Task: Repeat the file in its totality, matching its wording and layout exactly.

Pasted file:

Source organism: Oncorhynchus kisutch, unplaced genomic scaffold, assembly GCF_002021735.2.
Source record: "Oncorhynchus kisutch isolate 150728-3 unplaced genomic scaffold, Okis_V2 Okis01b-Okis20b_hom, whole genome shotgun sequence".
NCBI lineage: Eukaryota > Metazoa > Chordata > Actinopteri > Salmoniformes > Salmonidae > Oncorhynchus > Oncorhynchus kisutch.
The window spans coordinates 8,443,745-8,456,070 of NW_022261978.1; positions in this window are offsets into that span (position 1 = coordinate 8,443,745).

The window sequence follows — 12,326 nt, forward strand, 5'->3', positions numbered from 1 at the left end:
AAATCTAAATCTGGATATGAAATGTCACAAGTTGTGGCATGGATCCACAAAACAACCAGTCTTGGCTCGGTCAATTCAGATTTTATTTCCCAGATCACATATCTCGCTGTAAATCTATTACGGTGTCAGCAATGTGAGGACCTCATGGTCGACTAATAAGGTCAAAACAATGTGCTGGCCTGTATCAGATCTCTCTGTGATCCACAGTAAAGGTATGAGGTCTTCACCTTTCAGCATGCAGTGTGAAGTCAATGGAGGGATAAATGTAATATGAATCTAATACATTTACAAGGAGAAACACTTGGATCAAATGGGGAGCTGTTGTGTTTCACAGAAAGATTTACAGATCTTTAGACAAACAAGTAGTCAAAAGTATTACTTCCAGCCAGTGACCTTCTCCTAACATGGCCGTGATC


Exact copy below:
Source organism: Oncorhynchus kisutch, unplaced genomic scaffold, assembly GCF_002021735.2.
Source record: "Oncorhynchus kisutch isolate 150728-3 unplaced genomic scaffold, Okis_V2 Okis01b-Okis20b_hom, whole genome shotgun sequence".
NCBI lineage: Eukaryota > Metazoa > Chordata > Actinopteri > Salmoniformes > Salmonidae > Oncorhynchus > Oncorhynchus kisutch.
The window spans coordinates 8,443,745-8,456,070 of NW_022261978.1; positions in this window are offsets into that span (position 1 = coordinate 8,443,745).

The window sequence follows — 12,326 nt, forward strand, 5'->3', positions numbered from 1 at the left end:
AAATCTAAATCTGGATATGAAATGTCACAAGTTGTGGCATGGATCCACAAAACAACCAGTCTTGGCTCGGTCAATTCAGATTTTATTTCCCAGATCACATATCTCGCTGTAAATCTATTACGGTGTCAGCAATGTGAGGACCTCATGGTCGACTAATAAGGTCAAAACAATGTGCTGGCCTGTATCAGATCTCTCTGTGATCCACAGTAAAGGTATGAGGTCTTCACCTTTCAGCATGCAGTGTGAAGTCAATGGAGGGATAAATGTAATATGAATCTAATACATTTACAAGGAGAAACACTTGGATCAAATGGGGAGCTGTTGTGTTTCACAGAAAGATTTACAGATCTTTAGACAAACAAGTAGTCAAAAGTATTACTTCCAGCCAGTGACCTTCTCCTAACATGGCCGTGATC